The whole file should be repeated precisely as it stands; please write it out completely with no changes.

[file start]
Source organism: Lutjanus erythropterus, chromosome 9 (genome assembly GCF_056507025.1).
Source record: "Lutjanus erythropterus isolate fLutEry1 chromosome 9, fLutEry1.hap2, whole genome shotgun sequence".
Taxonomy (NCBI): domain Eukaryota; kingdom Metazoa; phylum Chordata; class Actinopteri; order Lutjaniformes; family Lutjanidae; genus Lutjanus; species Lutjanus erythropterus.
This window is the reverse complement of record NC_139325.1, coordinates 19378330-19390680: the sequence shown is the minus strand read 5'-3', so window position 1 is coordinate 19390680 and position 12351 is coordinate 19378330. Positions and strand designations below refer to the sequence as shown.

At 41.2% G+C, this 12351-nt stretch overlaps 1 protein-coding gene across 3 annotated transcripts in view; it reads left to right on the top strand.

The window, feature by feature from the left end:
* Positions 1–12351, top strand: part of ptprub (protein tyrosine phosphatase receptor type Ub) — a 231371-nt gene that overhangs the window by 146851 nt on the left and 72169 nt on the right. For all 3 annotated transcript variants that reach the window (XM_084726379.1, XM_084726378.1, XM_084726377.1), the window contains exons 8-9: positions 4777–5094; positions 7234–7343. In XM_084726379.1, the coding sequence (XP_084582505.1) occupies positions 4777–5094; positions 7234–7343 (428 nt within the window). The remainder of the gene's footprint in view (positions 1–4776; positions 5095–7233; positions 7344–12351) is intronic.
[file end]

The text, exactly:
Source organism: Lutjanus erythropterus, chromosome 9 (genome assembly GCF_056507025.1).
Source record: "Lutjanus erythropterus isolate fLutEry1 chromosome 9, fLutEry1.hap2, whole genome shotgun sequence".
Taxonomy (NCBI): domain Eukaryota; kingdom Metazoa; phylum Chordata; class Actinopteri; order Lutjaniformes; family Lutjanidae; genus Lutjanus; species Lutjanus erythropterus.
This window is the reverse complement of record NC_139325.1, coordinates 19378330-19390680: the sequence shown is the minus strand read 5'-3', so window position 1 is coordinate 19390680 and position 12351 is coordinate 19378330. Positions and strand designations below refer to the sequence as shown.

At 41.2% G+C, this 12351-nt stretch overlaps 1 protein-coding gene across 3 annotated transcripts in view; it reads left to right on the top strand.

The window, feature by feature from the left end:
* Positions 1–12351, top strand: part of ptprub (protein tyrosine phosphatase receptor type Ub) — a 231371-nt gene that overhangs the window by 146851 nt on the left and 72169 nt on the right. For all 3 annotated transcript variants that reach the window (XM_084726379.1, XM_084726378.1, XM_084726377.1), the window contains exons 8-9: positions 4777–5094; positions 7234–7343. In XM_084726379.1, the coding sequence (XP_084582505.1) occupies positions 4777–5094; positions 7234–7343 (428 nt within the window). The remainder of the gene's footprint in view (positions 1–4776; positions 5095–7233; positions 7344–12351) is intronic.